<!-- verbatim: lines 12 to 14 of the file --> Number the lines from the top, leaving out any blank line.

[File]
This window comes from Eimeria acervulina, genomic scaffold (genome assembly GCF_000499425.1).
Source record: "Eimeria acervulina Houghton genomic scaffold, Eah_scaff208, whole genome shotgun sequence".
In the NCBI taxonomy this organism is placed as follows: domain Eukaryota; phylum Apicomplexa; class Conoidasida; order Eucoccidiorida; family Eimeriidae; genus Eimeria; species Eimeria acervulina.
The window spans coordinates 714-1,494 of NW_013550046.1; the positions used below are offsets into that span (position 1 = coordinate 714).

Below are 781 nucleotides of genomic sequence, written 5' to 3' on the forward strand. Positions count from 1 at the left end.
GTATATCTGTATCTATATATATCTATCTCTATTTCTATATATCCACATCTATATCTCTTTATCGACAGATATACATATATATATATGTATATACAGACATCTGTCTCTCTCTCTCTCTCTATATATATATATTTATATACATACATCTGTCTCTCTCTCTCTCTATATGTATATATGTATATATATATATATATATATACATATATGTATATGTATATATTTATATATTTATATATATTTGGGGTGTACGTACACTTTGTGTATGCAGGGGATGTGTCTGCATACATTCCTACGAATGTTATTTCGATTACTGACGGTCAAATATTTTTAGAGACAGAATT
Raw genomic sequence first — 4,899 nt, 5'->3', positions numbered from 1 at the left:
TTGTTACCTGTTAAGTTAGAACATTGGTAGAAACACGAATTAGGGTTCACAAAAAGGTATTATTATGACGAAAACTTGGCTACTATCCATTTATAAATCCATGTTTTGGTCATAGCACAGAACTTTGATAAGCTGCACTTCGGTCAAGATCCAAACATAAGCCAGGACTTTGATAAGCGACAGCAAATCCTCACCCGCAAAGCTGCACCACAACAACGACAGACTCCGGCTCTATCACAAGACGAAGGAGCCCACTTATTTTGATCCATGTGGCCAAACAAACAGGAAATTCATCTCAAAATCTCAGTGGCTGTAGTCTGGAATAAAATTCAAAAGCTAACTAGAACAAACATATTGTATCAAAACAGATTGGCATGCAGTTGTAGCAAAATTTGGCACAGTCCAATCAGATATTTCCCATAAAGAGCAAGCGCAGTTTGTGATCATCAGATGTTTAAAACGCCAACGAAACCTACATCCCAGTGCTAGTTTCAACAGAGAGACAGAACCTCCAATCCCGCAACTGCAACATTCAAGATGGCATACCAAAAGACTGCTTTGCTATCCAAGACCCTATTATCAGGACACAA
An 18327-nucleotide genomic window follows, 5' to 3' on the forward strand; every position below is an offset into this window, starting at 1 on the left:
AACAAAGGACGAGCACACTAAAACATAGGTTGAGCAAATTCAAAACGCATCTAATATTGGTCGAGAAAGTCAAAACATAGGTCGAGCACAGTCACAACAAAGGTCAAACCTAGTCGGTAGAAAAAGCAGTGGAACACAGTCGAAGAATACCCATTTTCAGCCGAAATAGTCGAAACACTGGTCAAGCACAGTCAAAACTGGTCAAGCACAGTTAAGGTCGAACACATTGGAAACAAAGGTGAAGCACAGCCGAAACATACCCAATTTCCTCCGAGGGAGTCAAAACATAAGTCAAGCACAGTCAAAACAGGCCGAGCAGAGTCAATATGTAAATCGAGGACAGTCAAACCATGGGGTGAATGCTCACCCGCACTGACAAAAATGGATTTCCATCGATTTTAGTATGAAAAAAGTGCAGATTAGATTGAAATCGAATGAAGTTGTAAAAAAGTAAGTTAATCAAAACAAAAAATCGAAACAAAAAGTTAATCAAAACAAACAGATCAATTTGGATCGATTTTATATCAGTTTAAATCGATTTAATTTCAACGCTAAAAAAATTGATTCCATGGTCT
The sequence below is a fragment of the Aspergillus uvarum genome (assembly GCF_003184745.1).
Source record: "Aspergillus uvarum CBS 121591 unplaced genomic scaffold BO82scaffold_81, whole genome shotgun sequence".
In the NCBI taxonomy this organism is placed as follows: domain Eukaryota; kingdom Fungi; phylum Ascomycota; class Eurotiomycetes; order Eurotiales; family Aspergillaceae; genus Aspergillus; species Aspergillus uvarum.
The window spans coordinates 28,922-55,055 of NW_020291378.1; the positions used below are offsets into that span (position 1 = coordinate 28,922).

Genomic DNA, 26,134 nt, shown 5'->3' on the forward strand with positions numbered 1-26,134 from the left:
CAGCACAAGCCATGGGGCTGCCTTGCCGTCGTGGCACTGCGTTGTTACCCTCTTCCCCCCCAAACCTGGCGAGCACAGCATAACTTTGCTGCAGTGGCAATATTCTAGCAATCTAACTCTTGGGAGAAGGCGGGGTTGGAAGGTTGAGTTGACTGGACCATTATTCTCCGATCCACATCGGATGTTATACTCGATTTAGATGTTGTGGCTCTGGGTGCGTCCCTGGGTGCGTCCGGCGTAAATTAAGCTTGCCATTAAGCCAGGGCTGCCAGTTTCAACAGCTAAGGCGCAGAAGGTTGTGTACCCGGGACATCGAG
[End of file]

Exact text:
Source record: "Aspergillus uvarum CBS 121591 unplaced genomic scaffold BO82scaffold_81, whole genome shotgun sequence".
In the NCBI taxonomy this organism is placed as follows: domain Eukaryota; kingdom Fungi; phylum Ascomycota; class Eurotiomycetes; order Eurotiales; family Aspergillaceae; genus Aspergillus; species Aspergillus uvarum.
The window spans coordinates 28,922-55,055 of NW_020291378.1; the positions used below are offsets into that span (position 1 = coordinate 28,922).